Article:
It’s unclear why Bobby Hutcherson’s The Kicker wasn’t released by Blue Note until 1999, despite being recorded in 1963. As far as I can tell, the album is flawless. It swings, it’s engaging, the musicians on the session were spectacular and there don’t appear to be any instrumental errors or microphone snafus.
The reason might have had something to do with the title track by tenor saxophonist Joe Henderson. Blue Note producer Alfred Lion seems to have wanted Henderson’s song to sound just right given its marketplace potential. I say this because Grant Green recorded The Kicker with Joe Henderson on his Solid album months later in June 1964, an album Lion also held back (the album was shelved and wouldn’t be released until 1979). Then Horace Silver recorded the song with Henderson on Song for My Father in October 1964, an album that was issued and became a sizable hit. Interestingly, Henderson wouldn’t record his own song as a leader until 1967, on an album of the same name for Milestone Records.
Or perhaps Hutcherson’s The Kicker was shelved due to consistency issues. Green appeared on only three tracks (was he late to the session?). This may have caused the album to sound instrumentally lopsided to Lion, at which point he may have decided to hold it. Or perhaps his decision was based on both reasons. Who knows.
What is clear is that Hutcherson’s The Kicker is an exceptional album. It features Joe Henderson (ts), Bobby Hutcherson (vib), Duke Pearson (p), Grant Green (g), Bob Cranshaw (b) and Al Harewood (d). The album opens with the standard If Ever I Would Leave You, from Lerner and Loewe’s Camelot, a beautiful rendition with a sterling solo by Henderson. It’s followed by Joe Chambers’ introspective Mirrors; Hutcherson’s For Duke P, a tribute to his pianist; Henderson’s The Kicker and Step Lightly (both major jazz works, with the latter being a personal favorite), and Pearson’s Bedouin.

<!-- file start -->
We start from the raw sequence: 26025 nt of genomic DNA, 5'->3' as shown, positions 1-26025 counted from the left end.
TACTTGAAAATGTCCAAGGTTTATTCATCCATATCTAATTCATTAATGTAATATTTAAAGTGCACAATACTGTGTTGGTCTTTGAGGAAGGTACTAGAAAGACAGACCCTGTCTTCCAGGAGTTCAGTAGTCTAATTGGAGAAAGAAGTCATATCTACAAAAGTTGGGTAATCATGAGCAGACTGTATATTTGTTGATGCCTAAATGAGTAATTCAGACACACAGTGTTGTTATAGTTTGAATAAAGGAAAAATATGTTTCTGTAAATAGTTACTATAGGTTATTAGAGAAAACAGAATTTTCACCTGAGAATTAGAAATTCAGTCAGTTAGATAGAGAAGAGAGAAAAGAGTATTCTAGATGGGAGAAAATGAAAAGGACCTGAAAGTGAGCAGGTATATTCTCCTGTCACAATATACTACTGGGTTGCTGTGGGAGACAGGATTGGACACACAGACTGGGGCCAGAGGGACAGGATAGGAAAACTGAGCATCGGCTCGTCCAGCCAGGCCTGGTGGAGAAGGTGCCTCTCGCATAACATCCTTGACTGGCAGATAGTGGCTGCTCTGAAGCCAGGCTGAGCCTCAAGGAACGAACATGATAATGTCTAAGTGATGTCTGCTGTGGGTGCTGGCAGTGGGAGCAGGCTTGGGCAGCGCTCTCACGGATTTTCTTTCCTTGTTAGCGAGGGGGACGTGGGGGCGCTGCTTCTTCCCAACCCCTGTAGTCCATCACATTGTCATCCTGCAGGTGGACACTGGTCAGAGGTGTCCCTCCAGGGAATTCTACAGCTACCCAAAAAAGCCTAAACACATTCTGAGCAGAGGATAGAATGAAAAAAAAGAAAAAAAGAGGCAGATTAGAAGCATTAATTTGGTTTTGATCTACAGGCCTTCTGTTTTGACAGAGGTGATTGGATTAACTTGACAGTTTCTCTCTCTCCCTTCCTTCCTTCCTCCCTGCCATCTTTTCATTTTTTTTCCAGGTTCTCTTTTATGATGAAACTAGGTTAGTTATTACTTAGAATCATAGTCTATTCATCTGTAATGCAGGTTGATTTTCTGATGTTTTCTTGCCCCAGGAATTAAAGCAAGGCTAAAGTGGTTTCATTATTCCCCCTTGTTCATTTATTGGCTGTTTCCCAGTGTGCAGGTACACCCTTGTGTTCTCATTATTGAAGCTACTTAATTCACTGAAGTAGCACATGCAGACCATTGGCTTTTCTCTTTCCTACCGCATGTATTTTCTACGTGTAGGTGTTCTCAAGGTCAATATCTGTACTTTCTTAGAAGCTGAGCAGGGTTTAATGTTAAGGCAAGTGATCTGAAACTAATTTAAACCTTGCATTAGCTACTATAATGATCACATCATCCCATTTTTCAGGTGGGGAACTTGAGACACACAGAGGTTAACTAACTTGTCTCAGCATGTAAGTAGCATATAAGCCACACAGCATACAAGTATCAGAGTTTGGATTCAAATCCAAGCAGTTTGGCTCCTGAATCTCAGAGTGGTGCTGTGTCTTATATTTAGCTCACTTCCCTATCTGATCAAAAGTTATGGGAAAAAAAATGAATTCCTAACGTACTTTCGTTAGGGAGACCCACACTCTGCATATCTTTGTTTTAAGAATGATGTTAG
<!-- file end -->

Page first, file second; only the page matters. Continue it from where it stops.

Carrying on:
There’s something so satisfying and uplifting about Hutcherson and Henderson together. Hutcherson’s vibes are like sprays of exclamation points, while Henderson’s saxophone has the feel of watercolor paint on a slick surface. His tone moves around in such a seamless, fluid way. Uniting these two textures was Pearson’s joyous piano and the rock-solid time of Cranshaw and Harewood. Green’s guitar adds the fuse.
Hats off to Mosaic’s Michael Cuscuna for uncovering and liberating this album at the end of the 1990s when he was producing CD reissues for Blue Note. It’s hard to understand why this one sat on a shelf for so long. [Image above of Michael Cuscuna from YouTube]
Bobby Hutcherson died in 2016; Joe Henderson died in 2001, Duke Pearson died in 1980, Grant Green died in 1979, Bob Cranshaw died in 2016 and Al Harewood died in 2014.
JazzWax tracks: You’ll find Bobby Hutcherson’s The Kicker here.
You can also find it at Spotify.
JazzWax clip: Here’s Step Lively…
And here’s For Duke P.…